MORE than 100 cases of people shining laser beams at aircraft landing at Cape Town International Airport have been recorded since 2010.
The airport has had the highest number of recorded incidents of laser interference in SA in the past two years.
Air Traffic and Navigation Services (ATNS) has issued a statement warning that laser interference “is a potential hazard to aircraft safety” and that notable incidents generally involve people directing powerful laser beams at aircraft on final approach.
In total, SA airports have reported 181 incidents of laser interference between January 2010 and February 2012.
ATNS said there had also been incidents where lasers had been pointed at air traffic control towers.
At 106, Cape Town International Airport had the highest number of reported incidents,
This figure made up 58.56 percent of the reported incidents, while Lanseria Airport had 21 and OR Tambo International and East London airports had 14 each.
Police and ambulance aircraft or rescue helicopters have also been targeted at times.
“The fact that these lasers can startle the crew during the critical phase of flight – at the time when everyone has to be buckled in, all electronic devices off and the cabin lights dimmed to allow for better visibility outside – makes these events serious,” ATNS said.
There have been no prosecutions related to these incidents during the two-year period, but there have been two arrests.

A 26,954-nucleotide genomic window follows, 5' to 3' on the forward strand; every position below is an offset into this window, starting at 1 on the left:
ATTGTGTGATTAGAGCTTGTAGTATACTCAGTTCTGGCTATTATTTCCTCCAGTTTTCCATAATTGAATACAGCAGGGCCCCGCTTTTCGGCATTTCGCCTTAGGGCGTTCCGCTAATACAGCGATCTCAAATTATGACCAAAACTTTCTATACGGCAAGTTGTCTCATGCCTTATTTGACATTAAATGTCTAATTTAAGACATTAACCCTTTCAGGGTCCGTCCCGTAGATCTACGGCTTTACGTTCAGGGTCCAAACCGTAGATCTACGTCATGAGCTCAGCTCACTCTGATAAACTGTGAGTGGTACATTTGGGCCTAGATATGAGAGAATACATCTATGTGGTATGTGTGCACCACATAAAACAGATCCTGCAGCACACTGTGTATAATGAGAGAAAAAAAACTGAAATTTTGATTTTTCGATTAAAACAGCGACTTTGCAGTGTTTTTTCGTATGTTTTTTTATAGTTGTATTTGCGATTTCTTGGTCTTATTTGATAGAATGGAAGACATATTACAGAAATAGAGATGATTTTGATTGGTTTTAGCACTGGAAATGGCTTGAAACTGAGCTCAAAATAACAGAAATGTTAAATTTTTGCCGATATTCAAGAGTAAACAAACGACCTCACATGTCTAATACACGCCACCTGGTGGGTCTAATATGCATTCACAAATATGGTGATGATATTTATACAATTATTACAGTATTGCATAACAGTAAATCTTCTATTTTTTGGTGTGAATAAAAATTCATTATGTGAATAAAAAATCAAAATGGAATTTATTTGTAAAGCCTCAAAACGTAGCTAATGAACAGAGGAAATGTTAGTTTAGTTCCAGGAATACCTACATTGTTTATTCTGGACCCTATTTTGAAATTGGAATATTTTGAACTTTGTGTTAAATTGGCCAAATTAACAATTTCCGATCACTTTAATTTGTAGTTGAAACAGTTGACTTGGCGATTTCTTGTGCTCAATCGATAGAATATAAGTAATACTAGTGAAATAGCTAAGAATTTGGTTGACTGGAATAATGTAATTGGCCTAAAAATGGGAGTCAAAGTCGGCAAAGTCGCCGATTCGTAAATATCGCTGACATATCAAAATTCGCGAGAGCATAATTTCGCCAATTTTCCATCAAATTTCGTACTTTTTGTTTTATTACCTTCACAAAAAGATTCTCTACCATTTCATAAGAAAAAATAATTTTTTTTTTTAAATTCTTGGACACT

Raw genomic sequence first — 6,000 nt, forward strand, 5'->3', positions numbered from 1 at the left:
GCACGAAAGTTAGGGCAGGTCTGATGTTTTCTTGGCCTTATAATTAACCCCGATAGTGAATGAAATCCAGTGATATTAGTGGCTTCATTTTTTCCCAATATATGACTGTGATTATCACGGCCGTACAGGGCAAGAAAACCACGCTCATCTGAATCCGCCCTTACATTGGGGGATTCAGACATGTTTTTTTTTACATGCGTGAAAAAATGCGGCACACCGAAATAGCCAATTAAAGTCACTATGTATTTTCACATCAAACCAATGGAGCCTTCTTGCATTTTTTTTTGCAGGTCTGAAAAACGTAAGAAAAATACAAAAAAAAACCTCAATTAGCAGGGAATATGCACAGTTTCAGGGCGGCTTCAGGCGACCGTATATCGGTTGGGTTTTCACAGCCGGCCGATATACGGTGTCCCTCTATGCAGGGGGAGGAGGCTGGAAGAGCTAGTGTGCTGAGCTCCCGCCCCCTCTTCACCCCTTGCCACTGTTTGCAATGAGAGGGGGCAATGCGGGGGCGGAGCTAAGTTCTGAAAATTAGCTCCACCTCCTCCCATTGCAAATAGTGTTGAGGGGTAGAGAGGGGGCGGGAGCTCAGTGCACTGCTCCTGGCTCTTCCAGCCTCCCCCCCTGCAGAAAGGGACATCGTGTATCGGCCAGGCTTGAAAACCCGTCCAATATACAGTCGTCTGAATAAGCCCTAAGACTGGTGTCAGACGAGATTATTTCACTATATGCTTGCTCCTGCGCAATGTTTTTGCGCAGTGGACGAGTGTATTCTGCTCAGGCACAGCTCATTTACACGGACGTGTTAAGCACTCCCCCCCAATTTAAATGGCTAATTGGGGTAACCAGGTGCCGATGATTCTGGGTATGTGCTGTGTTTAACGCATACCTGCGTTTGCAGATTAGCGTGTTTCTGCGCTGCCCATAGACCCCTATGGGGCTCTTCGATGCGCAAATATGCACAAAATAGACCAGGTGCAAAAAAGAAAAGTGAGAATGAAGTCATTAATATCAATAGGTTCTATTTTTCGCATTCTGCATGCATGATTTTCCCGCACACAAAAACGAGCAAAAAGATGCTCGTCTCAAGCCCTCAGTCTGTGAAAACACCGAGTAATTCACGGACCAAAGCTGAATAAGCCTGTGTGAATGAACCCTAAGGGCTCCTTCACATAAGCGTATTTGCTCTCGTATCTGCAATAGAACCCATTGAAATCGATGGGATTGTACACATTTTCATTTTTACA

One suspect was arrested during the World Cup in 2010 at a fan park in Durban and there is a pending case in the Bloemfontein Court: two people were arrested during the ANC Centenary celebrations for shining lasers at aircraft.
An aviation security committee has been set up which comprises members of ATNS, the SA Civil Aviation Authority, Airports Company SA, SA Air Force and SAPS to address these concerns.
In October last year ,stakeholders held a seminar on Laser Interference in Aviation to consider adopting a collective approach to reducing the growing threat of unauthorised laser interference in aviation.
Current legislation requires that all owners of laser devices have to have a permit, but illegal laser pointers are imported without permits and are sold in trinket stores or at fleamarkets.
Source: Natasha Prince, Cape Argus
Gravity always wins!